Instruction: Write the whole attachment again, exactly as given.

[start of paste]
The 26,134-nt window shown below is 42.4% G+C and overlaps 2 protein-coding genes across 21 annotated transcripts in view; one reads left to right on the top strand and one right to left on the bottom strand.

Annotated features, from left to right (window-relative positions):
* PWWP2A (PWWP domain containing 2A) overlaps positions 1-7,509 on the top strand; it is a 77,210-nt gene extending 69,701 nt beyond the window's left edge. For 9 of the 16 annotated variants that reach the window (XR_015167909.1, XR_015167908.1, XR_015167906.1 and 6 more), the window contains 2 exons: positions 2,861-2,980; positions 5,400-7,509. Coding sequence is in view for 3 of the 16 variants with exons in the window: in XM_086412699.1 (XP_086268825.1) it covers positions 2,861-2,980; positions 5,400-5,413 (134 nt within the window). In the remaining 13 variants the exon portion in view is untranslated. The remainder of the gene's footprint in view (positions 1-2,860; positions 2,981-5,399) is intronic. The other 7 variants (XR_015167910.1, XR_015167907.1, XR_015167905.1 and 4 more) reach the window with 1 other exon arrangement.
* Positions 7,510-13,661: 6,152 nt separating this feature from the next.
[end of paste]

The 26,134-nt window shown below is 42.4% G+C and overlaps 2 protein-coding genes across 21 annotated transcripts in view; one reads left to right on the top strand and one right to left on the bottom strand.

Annotated features, from left to right (window-relative positions):
* PWWP2A (PWWP domain containing 2A) overlaps positions 1-7,509 on the top strand; it is a 77,210-nt gene extending 69,701 nt beyond the window's left edge. For 9 of the 16 annotated variants that reach the window (XR_015167909.1, XR_015167908.1, XR_015167906.1 and 6 more), the window contains 2 exons: positions 2,861-2,980; positions 5,400-7,509. Coding sequence is in view for 3 of the 16 variants with exons in the window: in XM_086412699.1 (XP_086268825.1) it covers positions 2,861-2,980; positions 5,400-5,413 (134 nt within the window). In the remaining 13 variants the exon portion in view is untranslated. The remainder of the gene's footprint in view (positions 1-2,860; positions 2,981-5,399) is intronic. The other 7 variants (XR_015167910.1, XR_015167907.1, XR_015167905.1 and 4 more) reach the window with 1 other exon arrangement.
* Positions 7,510-13,661: 6,152 nt separating this feature from the next.